Prognosis
Prognosis

Most individuals will have only one episode of transverse myelitis.  Recovery usually begins within 2 to 12 weeks of the onset of symptoms and may continue for up to 2 years and in some cases longer--requiring aggressive physical therapy and rehabilitation. However, if there is no improvement within the first 3 to 6 months, complete recovery is unlikely (although some recovery can occur). Historic data, shows that about one-third of people affected with transverse myelitis experience good or full recovery from their symptoms.  Another one-third show only fair recovery and are left with significant deficits.  The remaining one-third show no recovery at all, with marked dependence on others for basic functions of daily living.  New, more aggressive treatment protocols may result in greater recovery statistics.

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Most individuals will have only one episode of transverse myelitis.  Recovery usually begins within 2 to 12 weeks of the onset of symptoms and may continue for up to 2 years and in some cases longer--requiring aggressive physical therapy and rehabilitation. However, if there is no improvement within the first 3 to 6 months, complete recovery is unlikely (although some recovery can occur). Historic data, shows that about one-third of people affected with transverse myelitis experience good or full recovery from their symptoms.  Another one-third show only fair recovery and are left with significant deficits.  The remaining one-third show no recovery at all, with marked dependence on others for basic functions of daily living.  New, more aggressive treatment protocols may result in greater recovery statistics.

Prognosis
Prognosis

Most individuals will have only one episode of transverse myelitis.  Recovery usually begins within 2 to 12 weeks of the onset of symptoms and may continue for up to 2 years and in some cases longer--requiring aggressive physical therapy and rehabilitation. However, if there is no improvement within the first 3 to 6 months, complete recovery is unlikely (although some recovery can occur). Historic data, shows that about one-third of people affected with transverse myelitis experience good or full recovery from their symptoms.  Another one-third show only fair recovery and are left with significant deficits.  The remaining one-third show no recovery at all, with marked dependence on others for basic functions of daily living.  New, more aggressive treatment protocols may result in greater recovery statistics.

Definition

Transverse myelitis is a neurological disorder caused by inflammation across both sides of one level, or segment, of the spinal cord. The segment of the spinal cord at which the damage occurs determines which parts of the body are affected. Damage at one segment will affect function at that segment and segments below it. In people with transverse myelitis, inflammation usually occurs at the thoracic (upper back) level, causing problems with leg movement and bowel and bladder control, which require signals from the lower segments of the spinal cord.   What usually begins as a sudden onset of lower back pain, muscle weakness, or abnormal sensations in the toes and feet can rapidly progress to more severe symptoms, including paralysis, urinary retention, and loss of bowel control.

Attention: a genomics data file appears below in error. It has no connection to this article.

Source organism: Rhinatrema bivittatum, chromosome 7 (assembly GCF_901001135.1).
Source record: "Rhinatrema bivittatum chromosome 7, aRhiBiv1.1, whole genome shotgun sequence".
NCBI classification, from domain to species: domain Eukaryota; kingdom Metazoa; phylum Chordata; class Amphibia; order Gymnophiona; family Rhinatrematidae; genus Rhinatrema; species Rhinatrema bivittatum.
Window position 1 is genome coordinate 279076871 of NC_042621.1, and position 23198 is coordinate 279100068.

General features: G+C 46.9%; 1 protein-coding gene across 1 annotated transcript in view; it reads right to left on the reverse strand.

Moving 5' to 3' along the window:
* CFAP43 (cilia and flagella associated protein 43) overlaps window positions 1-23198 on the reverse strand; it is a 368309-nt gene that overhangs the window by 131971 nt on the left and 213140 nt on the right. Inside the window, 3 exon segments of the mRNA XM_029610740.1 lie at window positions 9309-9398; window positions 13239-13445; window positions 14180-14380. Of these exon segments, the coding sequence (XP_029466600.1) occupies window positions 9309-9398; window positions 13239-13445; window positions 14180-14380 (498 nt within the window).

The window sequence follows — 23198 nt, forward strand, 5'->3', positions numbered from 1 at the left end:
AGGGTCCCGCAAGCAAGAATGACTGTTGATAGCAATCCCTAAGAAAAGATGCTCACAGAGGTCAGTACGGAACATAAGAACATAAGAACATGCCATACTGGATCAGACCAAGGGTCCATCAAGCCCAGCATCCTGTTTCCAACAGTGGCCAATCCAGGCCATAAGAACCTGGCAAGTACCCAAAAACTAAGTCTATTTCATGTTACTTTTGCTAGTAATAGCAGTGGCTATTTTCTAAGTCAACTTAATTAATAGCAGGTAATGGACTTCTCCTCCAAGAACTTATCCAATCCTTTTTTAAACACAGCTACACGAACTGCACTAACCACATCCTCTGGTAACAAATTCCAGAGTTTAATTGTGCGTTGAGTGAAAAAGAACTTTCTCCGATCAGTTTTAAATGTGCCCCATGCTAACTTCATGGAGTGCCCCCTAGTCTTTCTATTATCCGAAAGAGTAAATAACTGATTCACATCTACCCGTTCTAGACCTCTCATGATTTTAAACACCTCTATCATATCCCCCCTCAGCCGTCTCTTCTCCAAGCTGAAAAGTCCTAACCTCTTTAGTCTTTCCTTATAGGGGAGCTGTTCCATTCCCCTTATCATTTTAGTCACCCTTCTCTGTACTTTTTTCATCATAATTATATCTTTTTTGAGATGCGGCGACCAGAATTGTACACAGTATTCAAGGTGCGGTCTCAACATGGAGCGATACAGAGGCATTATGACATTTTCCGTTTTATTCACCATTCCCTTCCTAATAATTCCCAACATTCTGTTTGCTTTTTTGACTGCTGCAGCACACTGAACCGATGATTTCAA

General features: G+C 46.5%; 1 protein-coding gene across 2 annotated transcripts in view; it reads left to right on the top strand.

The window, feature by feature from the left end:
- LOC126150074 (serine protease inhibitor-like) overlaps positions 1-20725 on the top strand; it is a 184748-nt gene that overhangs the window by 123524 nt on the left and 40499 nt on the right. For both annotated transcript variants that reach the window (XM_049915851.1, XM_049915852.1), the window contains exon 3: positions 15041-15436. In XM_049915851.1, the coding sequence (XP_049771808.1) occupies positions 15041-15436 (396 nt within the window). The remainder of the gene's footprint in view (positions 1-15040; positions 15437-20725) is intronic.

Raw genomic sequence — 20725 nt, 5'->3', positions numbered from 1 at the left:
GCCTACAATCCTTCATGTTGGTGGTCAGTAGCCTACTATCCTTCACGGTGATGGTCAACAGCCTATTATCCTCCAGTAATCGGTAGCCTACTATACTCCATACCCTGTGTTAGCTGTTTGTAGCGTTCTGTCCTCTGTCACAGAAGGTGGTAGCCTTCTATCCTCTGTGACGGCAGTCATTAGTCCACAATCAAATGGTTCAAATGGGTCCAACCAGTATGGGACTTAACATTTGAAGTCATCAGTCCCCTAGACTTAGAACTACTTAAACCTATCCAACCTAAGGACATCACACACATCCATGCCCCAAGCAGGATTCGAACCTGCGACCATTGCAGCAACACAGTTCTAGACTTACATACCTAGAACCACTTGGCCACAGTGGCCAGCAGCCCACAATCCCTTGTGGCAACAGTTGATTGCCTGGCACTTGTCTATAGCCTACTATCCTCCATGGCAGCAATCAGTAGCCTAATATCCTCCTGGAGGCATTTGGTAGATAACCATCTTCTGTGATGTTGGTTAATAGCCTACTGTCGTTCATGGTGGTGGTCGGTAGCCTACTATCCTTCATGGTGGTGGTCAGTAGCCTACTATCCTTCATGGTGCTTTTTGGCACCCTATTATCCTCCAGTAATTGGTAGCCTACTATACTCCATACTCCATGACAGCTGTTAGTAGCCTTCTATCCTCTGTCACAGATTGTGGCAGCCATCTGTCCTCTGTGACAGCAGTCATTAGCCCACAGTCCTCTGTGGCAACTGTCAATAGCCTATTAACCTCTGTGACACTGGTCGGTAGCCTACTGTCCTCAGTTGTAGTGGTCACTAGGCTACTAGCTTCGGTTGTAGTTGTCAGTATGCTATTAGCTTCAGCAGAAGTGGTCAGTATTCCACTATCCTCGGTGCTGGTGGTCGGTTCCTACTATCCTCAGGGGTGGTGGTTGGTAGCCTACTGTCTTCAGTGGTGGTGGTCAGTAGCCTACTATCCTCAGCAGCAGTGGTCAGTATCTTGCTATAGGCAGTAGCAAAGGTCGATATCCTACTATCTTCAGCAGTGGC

Treatment

No effective cure currently exists for people with transverse myelitis.  Physicians often prescribe corticosteroid therapy during the first few weeks of illness to decrease inflammation.  Following initial therapy, the most critical part of the treatment for this disorder consists of keeping the patient’s body functioning while hoping for either complete or partial spontaneous recovery of the nervous system.  If an individual begins to recover limb control, physical therapy begins to help improve muscle strength, coordination, and range of motion.

Prognosis

Most individuals will have only one episode of transverse myelitis.  Recovery usually begins within 2 to 12 weeks of the onset of symptoms and may continue for up to 2 years and in some cases longer--requiring aggressive physical therapy and rehabilitation. However, if there is no improvement within the first 3 to 6 months, complete recovery is unlikely (although some recovery can occur). Historic data, shows that about one-third of people affected with transverse myelitis experience good or full recovery from their symptoms.  Another one-third show only fair recovery and are left with significant deficits.  The remaining one-third show no recovery at all, with marked dependence on others for basic functions of daily living.  New, more aggressive treatment protocols may result in greater recovery statistics.

What research is being done?

The National Institute of Neurological Disorders and Stroke (NINDS) conducts research related to transverse myelitis in its laboratories at the National Institutes of Health (NIH), and also supports additional transverse myelitis research through grants to major medical institutions across the country.  Some studies focus on strategies to repair the spinal cord, including approaches using cell transplantation.  The NINDS also funds researchers who are using animal models of spinal cord injury to study strategies for replacement or regeneration of spinal cord nerve cells.  The knowledge gained from such research should lead to a greater knowledge of the mechanisms responsible for transverse myelitis and may ultimately provide a means to prevent and treat this disorder.

Information from the National Library of Medicine’s MedlinePlus
Spinal Cord Diseases

Patient Organizations
American Chronic Pain Association (ACPA)
P.O. Box 850
Rocklin
CA
Rocklin, CA 95677-0850
Tel: 916-632-0922; 800-533-3231
Miami Project to Cure Paralysis
P.O. Box 016960
R-48
Miami
FL
Miami, FL 33101-6960
Tel: 305-243-6001; 800-STANDUP (782-6387)
National Rehabilitation Information Center (NARIC)
8400 Corporate Drive
Suite 500
Landover
MD
Landover, MD 20785
Tel: 301-459-5900; 800-346-2742; 301-459-5984 (TTY)
The Guthy-Jackson Charitable Foundation
10525 Vista Sorrento Pkwy
Suite 210
San Diego
CA
San Diego, CA 92121
Tel: 858-638-7638
Transverse Myelitis Association
1787 Sutter Parkway
Powell
OH
Powell, OH 43065-8806
Tel: 614-317-4884; 855-380-3330
Publications

Transverse Myelitis fact sheet compiled by the National Institute of Neurological Disorders and Stroke (NINDS).

Información sobre mielitis transversa/Spanish-language fact sheet on transverse mielitis compiled by the National Institute of Neurological Disorders and Stroke (NINDS).

Patient Organizations